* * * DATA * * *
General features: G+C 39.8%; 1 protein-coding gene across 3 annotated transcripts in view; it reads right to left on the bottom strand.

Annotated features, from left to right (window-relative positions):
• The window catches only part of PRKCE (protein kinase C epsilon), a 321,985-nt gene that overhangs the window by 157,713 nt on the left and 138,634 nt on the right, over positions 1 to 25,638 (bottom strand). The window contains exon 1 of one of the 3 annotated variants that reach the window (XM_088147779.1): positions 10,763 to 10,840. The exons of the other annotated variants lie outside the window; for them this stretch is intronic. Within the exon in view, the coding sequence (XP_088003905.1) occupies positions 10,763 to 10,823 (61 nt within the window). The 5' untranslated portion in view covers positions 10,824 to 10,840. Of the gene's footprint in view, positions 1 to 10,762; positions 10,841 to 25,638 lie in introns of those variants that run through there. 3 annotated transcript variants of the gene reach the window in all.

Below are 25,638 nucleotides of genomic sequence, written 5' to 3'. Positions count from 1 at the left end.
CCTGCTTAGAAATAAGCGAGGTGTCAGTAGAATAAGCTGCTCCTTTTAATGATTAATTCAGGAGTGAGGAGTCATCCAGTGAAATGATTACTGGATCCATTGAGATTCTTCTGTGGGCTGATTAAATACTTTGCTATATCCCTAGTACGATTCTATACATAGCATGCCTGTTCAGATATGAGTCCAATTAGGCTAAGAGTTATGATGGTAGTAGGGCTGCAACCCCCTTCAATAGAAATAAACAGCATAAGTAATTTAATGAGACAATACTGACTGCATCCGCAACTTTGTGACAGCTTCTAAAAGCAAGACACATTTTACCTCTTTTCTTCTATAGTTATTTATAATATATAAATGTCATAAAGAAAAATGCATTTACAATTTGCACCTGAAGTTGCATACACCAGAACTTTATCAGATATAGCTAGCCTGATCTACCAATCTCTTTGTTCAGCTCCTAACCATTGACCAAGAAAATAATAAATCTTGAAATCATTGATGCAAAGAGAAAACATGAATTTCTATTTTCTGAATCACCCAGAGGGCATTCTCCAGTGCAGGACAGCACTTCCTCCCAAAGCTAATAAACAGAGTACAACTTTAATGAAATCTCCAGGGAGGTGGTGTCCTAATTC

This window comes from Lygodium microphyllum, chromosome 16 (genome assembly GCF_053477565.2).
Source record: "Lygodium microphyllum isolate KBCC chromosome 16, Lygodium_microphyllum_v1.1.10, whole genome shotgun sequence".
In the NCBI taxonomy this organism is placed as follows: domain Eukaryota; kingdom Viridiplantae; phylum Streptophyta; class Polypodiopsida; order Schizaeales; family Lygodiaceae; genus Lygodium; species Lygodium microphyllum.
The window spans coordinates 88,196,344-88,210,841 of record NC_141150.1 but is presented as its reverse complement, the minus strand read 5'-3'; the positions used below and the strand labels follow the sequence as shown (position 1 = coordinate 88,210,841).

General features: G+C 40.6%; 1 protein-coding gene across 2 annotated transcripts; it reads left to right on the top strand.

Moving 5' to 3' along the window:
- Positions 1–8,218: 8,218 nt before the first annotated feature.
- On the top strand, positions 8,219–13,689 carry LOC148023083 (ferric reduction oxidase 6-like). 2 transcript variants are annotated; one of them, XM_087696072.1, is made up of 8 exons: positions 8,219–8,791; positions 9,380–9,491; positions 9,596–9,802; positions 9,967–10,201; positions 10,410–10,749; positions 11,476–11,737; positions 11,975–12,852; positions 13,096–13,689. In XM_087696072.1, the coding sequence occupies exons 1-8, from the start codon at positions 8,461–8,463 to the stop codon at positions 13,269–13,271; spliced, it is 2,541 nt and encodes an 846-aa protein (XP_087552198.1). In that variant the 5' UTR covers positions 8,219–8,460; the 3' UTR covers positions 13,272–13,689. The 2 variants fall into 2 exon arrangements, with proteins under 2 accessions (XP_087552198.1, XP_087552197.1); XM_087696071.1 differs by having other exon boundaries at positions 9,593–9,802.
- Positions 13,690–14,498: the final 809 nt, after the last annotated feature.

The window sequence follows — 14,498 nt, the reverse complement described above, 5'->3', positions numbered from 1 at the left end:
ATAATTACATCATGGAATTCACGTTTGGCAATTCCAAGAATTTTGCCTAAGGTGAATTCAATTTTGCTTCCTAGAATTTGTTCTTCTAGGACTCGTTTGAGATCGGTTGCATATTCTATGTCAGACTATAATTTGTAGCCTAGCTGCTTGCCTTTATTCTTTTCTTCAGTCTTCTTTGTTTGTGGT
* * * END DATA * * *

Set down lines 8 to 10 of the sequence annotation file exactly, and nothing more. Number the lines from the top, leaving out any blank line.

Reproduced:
In the NCBI taxonomy this organism is placed as follows: domain Eukaryota; kingdom Viridiplantae; phylum Streptophyta; class Polypodiopsida; order Schizaeales; family Lygodiaceae; genus Lygodium; species Lygodium microphyllum.
The window spans coordinates 88,196,344-88,210,841 of record NC_141150.1 but is presented as its reverse complement, the minus strand read 5'-3'; the positions used below and the strand labels follow the sequence as shown (position 1 = coordinate 88,210,841).

General features: G+C 40.6%; 1 protein-coding gene across 2 annotated transcripts; it reads left to right on the top strand.